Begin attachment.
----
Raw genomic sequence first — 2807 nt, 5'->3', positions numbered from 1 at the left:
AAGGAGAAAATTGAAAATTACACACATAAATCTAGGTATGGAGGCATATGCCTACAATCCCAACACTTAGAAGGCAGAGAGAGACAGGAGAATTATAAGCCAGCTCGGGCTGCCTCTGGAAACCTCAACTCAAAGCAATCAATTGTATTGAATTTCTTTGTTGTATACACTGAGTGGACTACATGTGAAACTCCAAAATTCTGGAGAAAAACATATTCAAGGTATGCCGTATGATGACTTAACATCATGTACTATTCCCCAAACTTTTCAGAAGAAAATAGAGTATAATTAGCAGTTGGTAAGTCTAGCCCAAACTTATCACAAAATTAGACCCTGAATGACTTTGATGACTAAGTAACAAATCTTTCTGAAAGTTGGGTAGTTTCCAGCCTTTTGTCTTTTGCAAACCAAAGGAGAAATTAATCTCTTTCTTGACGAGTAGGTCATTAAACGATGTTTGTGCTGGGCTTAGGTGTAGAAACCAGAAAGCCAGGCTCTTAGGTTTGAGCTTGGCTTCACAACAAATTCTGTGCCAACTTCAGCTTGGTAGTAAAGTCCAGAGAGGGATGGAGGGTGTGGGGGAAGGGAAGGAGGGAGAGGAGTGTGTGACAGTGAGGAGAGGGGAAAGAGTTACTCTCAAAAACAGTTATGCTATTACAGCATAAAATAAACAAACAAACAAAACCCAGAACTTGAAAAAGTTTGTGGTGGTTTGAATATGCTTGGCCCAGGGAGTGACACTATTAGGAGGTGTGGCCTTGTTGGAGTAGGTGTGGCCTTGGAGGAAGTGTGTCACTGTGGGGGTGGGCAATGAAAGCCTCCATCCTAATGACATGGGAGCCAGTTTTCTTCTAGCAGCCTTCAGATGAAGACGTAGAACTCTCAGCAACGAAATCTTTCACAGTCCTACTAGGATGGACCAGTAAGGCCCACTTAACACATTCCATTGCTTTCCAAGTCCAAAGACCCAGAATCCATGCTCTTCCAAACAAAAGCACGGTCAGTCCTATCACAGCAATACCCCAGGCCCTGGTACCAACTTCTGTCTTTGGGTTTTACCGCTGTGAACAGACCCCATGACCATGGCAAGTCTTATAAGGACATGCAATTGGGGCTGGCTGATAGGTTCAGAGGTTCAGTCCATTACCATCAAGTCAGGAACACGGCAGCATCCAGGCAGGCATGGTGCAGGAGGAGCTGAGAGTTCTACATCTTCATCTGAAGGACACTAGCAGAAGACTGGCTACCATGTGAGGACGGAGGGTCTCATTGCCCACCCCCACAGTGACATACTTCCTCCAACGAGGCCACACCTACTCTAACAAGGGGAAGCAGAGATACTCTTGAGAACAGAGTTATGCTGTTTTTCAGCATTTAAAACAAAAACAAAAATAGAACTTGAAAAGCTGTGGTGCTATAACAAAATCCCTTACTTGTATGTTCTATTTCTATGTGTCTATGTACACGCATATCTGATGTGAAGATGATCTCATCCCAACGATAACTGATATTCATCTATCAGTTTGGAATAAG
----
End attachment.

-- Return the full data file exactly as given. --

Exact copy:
Raw genomic sequence first — 2807 nt, 5'->3', positions numbered from 1 at the left:
AAGGAGAAAATTGAAAATTACACACATAAATCTAGGTATGGAGGCATATGCCTACAATCCCAACACTTAGAAGGCAGAGAGAGACAGGAGAATTATAAGCCAGCTCGGGCTGCCTCTGGAAACCTCAACTCAAAGCAATCAATTGTATTGAATTTCTTTGTTGTATACACTGAGTGGACTACATGTGAAACTCCAAAATTCTGGAGAAAAACATATTCAAGGTATGCCGTATGATGACTTAACATCATGTACTATTCCCCAAACTTTTCAGAAGAAAATAGAGTATAATTAGCAGTTGGTAAGTCTAGCCCAAACTTATCACAAAATTAGACCCTGAATGACTTTGATGACTAAGTAACAAATCTTTCTGAAAGTTGGGTAGTTTCCAGCCTTTTGTCTTTTGCAAACCAAAGGAGAAATTAATCTCTTTCTTGACGAGTAGGTCATTAAACGATGTTTGTGCTGGGCTTAGGTGTAGAAACCAGAAAGCCAGGCTCTTAGGTTTGAGCTTGGCTTCACAACAAATTCTGTGCCAACTTCAGCTTGGTAGTAAAGTCCAGAGAGGGATGGAGGGTGTGGGGGAAGGGAAGGAGGGAGAGGAGTGTGTGACAGTGAGGAGAGGGGAAAGAGTTACTCTCAAAAACAGTTATGCTATTACAGCATAAAATAAACAAACAAACAAAACCCAGAACTTGAAAAAGTTTGTGGTGGTTTGAATATGCTTGGCCCAGGGAGTGACACTATTAGGAGGTGTGGCCTTGTTGGAGTAGGTGTGGCCTTGGAGGAAGTGTGTCACTGTGGGGGTGGGCAATGAAAGCCTCCATCCTAATGACATGGGAGCCAGTTTTCTTCTAGCAGCCTTCAGATGAAGACGTAGAACTCTCAGCAACGAAATCTTTCACAGTCCTACTAGGATGGACCAGTAAGGCCCACTTAACACATTCCATTGCTTTCCAAGTCCAAAGACCCAGAATCCATGCTCTTCCAAACAAAAGCACGGTCAGTCCTATCACAGCAATACCCCAGGCCCTGGTACCAACTTCTGTCTTTGGGTTTTACCGCTGTGAACAGACCCCATGACCATGGCAAGTCTTATAAGGACATGCAATTGGGGCTGGCTGATAGGTTCAGAGGTTCAGTCCATTACCATCAAGTCAGGAACACGGCAGCATCCAGGCAGGCATGGTGCAGGAGGAGCTGAGAGTTCTACATCTTCATCTGAAGGACACTAGCAGAAGACTGGCTACCATGTGAGGACGGAGGGTCTCATTGCCCACCCCCACAGTGACATACTTCCTCCAACGAGGCCACACCTACTCTAACAAGGGGAAGCAGAGATACTCTTGAGAACAGAGTTATGCTGTTTTTCAGCATTTAAAACAAAAACAAAAATAGAACTTGAAAAGCTGTGGTGCTATAACAAAATCCCTTACTTGTATGTTCTATTTCTATGTGTCTATGTACACGCATATCTGATGTGAAGATGATCTCATCCCAACGATAACTGATATTCATCTATCAGTTTGGAATAAG